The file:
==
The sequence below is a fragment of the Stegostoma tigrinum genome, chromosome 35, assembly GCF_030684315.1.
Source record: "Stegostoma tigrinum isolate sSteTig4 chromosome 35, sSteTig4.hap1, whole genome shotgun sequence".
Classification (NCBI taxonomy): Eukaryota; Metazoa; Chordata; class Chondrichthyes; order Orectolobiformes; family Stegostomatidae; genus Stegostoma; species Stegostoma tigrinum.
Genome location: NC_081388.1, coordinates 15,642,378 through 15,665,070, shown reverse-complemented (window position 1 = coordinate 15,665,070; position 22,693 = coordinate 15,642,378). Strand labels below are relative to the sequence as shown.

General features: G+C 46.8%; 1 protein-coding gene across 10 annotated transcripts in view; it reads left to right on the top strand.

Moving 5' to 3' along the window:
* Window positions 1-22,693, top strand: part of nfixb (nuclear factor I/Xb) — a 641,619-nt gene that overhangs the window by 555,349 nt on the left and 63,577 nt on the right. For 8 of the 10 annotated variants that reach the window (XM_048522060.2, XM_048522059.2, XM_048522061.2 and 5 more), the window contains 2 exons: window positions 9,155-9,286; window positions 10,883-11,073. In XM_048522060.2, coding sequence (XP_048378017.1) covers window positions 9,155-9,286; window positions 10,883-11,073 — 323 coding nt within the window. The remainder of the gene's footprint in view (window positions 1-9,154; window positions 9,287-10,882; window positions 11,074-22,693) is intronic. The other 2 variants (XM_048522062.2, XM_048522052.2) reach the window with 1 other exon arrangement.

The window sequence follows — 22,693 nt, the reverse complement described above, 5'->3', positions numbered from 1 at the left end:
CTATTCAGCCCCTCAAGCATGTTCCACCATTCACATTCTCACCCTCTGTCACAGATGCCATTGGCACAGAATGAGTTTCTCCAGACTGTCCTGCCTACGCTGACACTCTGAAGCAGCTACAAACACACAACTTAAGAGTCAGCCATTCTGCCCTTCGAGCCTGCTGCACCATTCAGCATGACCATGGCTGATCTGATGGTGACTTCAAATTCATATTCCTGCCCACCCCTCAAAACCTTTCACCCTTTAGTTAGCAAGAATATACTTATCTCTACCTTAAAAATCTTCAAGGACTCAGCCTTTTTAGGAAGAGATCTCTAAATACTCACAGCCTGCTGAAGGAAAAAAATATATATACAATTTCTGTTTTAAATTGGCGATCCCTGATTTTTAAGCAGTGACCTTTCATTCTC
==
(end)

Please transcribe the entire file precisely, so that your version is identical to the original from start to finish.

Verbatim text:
The sequence below is a fragment of the Stegostoma tigrinum genome, chromosome 35, assembly GCF_030684315.1.
Source record: "Stegostoma tigrinum isolate sSteTig4 chromosome 35, sSteTig4.hap1, whole genome shotgun sequence".
Classification (NCBI taxonomy): Eukaryota; Metazoa; Chordata; class Chondrichthyes; order Orectolobiformes; family Stegostomatidae; genus Stegostoma; species Stegostoma tigrinum.
Genome location: NC_081388.1, coordinates 15,642,378 through 15,665,070, shown reverse-complemented (window position 1 = coordinate 15,665,070; position 22,693 = coordinate 15,642,378). Strand labels below are relative to the sequence as shown.

General features: G+C 46.8%; 1 protein-coding gene across 10 annotated transcripts in view; it reads left to right on the top strand.

Moving 5' to 3' along the window:
* Window positions 1-22,693, top strand: part of nfixb (nuclear factor I/Xb) — a 641,619-nt gene that overhangs the window by 555,349 nt on the left and 63,577 nt on the right. For 8 of the 10 annotated variants that reach the window (XM_048522060.2, XM_048522059.2, XM_048522061.2 and 5 more), the window contains 2 exons: window positions 9,155-9,286; window positions 10,883-11,073. In XM_048522060.2, coding sequence (XP_048378017.1) covers window positions 9,155-9,286; window positions 10,883-11,073 — 323 coding nt within the window. The remainder of the gene's footprint in view (window positions 1-9,154; window positions 9,287-10,882; window positions 11,074-22,693) is intronic. The other 2 variants (XM_048522062.2, XM_048522052.2) reach the window with 1 other exon arrangement.

The window sequence follows — 22,693 nt, the reverse complement described above, 5'->3', positions numbered from 1 at the left end:
CTATTCAGCCCCTCAAGCATGTTCCACCATTCACATTCTCACCCTCTGTCACAGATGCCATTGGCACAGAATGAGTTTCTCCAGACTGTCCTGCCTACGCTGACACTCTGAAGCAGCTACAAACACACAACTTAAGAGTCAGCCATTCTGCCCTTCGAGCCTGCTGCACCATTCAGCATGACCATGGCTGATCTGATGGTGACTTCAAATTCATATTCCTGCCCACCCCTCAAAACCTTTCACCCTTTAGTTAGCAAGAATATACTTATCTCTACCTTAAAAATCTTCAAGGACTCAGCCTTTTTAGGAAGAGATCTCTAAATACTCACAGCCTGCTGAAGGAAAAAAATATATATACAATTTCTGTTTTAAATTGGCGATCCCTGATTTTTAAGCAGTGACCTTTCATTCTC